Friday, July 14, 2017

Legacy Inc. breakdown shows increase for salaries, reductions in other areas

A new entry to the rather sparse findings of the Prince Rupert Legacy Incorporated webpage, has offered up the first opportunity for Prince Rupert residents to get a comparison glimpse of City council's handling of their financial instrument.

Now in its third year of operation, Prince Rupert Legacy Incorporated was set up in 2014 and as the information release for  2016 notes was created for the following use:

The Fund set up to maximize benefit to the City and the community - When a municipality sells land, the proceeds go to a land reserve to buy more land or items of a capital nature (Community Charter Section 188 (e)). PRLI was created to enable previously owned City land to be sold without the reserve restriction.

The most prominent feature of Prince Rupert Legacy to date, was the injection of cash for the city through lease options for Exxon on the parcel of land known as Lot 444.

More recently the use of the Legacy initiative received some public attention in June, when the city indicated its plans to dispose of some property on Watson Island.

One of the initiatives related to the Legacy Corporation process comes through the interest shown by Pembina Energy for a propane export terminal at the Watson Island Industrial site.

Land options for Watson Island are one
of the areas that the use of the
Prince Rupert Legacy Corp.
is being put towards
For the most part, we don't hear much from Council about Legacy Incorporated or how they use their financial resources.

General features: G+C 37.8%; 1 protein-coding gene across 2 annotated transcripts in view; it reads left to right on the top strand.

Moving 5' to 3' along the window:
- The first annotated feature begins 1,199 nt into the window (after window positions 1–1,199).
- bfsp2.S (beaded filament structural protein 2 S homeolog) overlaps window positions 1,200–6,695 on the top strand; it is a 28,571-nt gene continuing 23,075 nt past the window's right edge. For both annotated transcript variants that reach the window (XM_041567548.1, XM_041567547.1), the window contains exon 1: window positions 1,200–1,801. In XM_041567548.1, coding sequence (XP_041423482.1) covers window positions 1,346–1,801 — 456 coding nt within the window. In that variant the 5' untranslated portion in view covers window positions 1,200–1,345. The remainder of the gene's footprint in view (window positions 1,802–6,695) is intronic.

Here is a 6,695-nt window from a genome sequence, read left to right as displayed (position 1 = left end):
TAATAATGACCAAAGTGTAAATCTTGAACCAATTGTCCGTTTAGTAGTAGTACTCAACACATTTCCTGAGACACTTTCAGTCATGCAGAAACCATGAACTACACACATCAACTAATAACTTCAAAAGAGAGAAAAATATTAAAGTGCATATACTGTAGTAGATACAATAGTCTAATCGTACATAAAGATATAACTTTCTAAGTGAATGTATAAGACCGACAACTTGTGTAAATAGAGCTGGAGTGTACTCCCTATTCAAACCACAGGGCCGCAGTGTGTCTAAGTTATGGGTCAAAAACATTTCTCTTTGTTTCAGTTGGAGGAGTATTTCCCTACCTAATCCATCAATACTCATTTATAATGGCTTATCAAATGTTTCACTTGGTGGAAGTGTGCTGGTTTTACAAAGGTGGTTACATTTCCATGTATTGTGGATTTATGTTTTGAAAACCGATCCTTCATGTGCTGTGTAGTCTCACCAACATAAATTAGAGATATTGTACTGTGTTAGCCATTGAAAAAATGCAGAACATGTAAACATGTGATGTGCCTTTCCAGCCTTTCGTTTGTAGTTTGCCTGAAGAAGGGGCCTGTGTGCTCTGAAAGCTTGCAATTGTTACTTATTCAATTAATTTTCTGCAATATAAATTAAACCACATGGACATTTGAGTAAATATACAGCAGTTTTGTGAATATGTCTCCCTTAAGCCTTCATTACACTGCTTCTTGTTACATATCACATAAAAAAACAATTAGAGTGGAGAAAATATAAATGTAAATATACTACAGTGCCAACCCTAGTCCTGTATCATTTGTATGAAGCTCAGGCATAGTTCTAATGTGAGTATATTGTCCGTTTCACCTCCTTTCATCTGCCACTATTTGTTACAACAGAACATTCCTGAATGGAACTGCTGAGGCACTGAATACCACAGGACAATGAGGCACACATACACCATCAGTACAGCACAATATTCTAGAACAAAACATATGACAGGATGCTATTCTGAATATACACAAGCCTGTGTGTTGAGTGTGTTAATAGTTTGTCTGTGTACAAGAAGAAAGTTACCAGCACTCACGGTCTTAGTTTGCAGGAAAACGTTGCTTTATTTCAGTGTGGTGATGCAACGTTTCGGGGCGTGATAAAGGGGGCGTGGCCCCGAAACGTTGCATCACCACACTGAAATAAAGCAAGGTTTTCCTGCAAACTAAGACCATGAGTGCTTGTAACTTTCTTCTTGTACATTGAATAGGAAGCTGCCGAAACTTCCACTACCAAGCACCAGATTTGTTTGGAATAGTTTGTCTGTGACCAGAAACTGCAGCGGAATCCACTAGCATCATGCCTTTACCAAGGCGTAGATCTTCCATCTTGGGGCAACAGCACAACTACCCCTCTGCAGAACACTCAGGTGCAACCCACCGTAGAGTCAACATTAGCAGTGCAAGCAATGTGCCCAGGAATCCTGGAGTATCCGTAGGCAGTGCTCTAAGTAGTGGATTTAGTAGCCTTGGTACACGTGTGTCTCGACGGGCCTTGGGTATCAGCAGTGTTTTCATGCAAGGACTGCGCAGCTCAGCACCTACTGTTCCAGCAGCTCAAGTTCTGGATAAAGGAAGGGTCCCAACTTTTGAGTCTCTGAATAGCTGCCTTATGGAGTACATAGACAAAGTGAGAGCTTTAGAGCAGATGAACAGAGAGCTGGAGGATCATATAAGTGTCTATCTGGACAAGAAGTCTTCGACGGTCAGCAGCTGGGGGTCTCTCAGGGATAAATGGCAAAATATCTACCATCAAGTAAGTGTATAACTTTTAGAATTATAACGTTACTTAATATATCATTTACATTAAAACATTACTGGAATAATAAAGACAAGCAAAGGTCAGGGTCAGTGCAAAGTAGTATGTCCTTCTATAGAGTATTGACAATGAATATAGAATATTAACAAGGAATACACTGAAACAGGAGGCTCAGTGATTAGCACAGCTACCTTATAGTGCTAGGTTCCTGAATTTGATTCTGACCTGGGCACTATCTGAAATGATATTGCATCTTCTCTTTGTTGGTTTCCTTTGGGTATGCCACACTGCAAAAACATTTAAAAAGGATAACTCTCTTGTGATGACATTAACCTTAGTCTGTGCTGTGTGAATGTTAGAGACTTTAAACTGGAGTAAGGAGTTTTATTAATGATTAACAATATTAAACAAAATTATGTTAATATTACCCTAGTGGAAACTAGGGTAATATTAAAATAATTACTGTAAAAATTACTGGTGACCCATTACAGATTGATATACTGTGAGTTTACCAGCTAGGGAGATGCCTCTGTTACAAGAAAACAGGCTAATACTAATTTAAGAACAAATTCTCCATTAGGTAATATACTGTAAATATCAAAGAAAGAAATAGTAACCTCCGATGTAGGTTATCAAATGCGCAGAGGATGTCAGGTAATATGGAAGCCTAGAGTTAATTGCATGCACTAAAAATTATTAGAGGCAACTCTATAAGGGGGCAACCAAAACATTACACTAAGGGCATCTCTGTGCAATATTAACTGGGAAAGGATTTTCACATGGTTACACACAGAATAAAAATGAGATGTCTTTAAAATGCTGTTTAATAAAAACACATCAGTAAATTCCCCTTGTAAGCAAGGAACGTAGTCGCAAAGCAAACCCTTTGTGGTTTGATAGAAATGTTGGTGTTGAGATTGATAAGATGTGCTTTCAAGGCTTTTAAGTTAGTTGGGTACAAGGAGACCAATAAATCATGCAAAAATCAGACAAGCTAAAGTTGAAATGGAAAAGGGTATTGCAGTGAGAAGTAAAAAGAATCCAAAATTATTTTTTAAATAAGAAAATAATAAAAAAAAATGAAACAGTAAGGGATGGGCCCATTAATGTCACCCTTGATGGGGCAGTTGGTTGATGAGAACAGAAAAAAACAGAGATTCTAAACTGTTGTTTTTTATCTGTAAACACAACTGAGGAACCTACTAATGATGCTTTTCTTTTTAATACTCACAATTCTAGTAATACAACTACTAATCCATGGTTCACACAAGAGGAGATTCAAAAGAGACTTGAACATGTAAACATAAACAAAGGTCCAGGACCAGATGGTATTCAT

The workings of Legacy rarely come up for discussion at Council sessions and there has yet to be any any form of expansive review from the Board of Directors (all city of Prince Rupert staff members) to share some the achievements of the Legacy initiative, or how the money that is there is being used.

Such a forum would provide City Council members the opportunity to host a public presentation, one that might allow for the city's elected officials to ask a few questions on behalf of the residents of the city, who in effect are the company shareholders.

In lieu of that kind of public oversight on a civic instrument, the city is offering a short synopsis of notes from 2016 that they wish to share regarding the Legacy Fund.

Kind of a Cole's Notes of information sharing, listed as the Prince Rupert Legacy Fund Financial report.

In what for the most part is more of an infographic posted to the City of Prince Rupert website, the latest report indicates that a significant portion of the funding through planning for major projects continues to be used towards staffing levels for a number of positions, as well as the top up on the annual salary for Mayor Lee Brain, that additional boost is listed as $17,000 for 2016, which is up slightly from the 2015 numbers.

Including the Mayoralty top up, the total allocation of Legacy Fund monies towards those civic staffing initiatives for 2016 is listed as $344,561 which is an increase from the 2015 level of $262,620.

Neither financial disclosure offers a breakdown as to how that money has been distributed, or how many positions have been created as a result of that use of the Legacy Fund.